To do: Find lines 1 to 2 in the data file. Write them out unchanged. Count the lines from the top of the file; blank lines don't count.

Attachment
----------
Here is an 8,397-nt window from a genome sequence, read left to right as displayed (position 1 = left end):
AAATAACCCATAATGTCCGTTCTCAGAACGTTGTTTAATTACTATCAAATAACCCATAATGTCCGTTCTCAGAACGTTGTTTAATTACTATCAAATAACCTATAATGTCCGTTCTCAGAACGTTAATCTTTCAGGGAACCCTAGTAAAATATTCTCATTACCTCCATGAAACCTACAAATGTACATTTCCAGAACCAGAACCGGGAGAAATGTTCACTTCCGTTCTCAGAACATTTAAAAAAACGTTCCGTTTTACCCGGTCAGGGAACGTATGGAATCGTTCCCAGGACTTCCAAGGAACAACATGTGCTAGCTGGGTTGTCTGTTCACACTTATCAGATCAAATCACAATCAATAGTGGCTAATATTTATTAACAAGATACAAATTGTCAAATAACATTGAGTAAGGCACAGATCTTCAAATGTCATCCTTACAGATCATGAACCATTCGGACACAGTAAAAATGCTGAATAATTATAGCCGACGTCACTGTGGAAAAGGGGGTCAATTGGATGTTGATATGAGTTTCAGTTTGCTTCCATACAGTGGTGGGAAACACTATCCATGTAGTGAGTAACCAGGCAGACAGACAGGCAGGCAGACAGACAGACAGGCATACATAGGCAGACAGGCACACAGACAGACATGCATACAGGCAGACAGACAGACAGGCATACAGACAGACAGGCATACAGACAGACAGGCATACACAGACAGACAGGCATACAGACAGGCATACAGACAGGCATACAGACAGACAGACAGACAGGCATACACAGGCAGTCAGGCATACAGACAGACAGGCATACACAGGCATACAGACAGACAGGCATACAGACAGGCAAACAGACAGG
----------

Here is an 8,397-nt window from a genome sequence, read left to right as displayed (position 1 = left end):
AAATAACCCATAATGTCCGTTCTCAGAACGTTGTTTAATTACTATCAAATAACCCATAATGTCCGTTCTCAGAACGTTGTTTAATTACTATCAAATAACCTATAATGTCCGTTCTCAGAACGTTAATCTTTCAGGGAACCCTAGTAAAATATTCTCATTACCTCCATGAAACCTACAAATGTACATTTCCAGAACCAGAACCGGGAGAAATGTTCACTTCCGTTCTCAGAACATTTAAAAAAACGTTCCGTTTTACCCGGTCAGGGAACGTATGGAATCGTTCCCAGGACTTCCAAGGAACAACATGTGCTAGCTGGGTTGTCTGTTCACACTTATCAGATCAAATCACAATCAATAGTGGCTAATATTTATTAACAAGATACAAATTGTCAAATAACATTGAGTAAGGCACAGATCTTCAAATGTCATCCTTACAGATCATGAACCATTCGGACACAGTAAAAATGCTGAATAATTATAGCCGACGTCACTGTGGAAAAGGGGGTCAATTGGATGTTGATATGAGTTTCAGTTTGCTTCCATACAGTGGTGGGAAACACTATCCATGTAGTGAGTAACCAGGCAGACAGACAGGCAGGCAGACAGACAGACAGGCATACATAGGCAGACAGGCACACAGACAGACATGCATACAGGCAGACAGACAGACAGGCATACAGACAGACAGGCATACAGACAGACAGGCATACACAGACAGACAGGCATACAGACAGGCATACAGACAGGCATACAGACAGACAGACAGACAGGCATACACAGGCAGTCAGGCATACAGACAGACAGGCATACACAGGCATACAGACAGACAGGCATACAGACAGGCAAACAGACAGG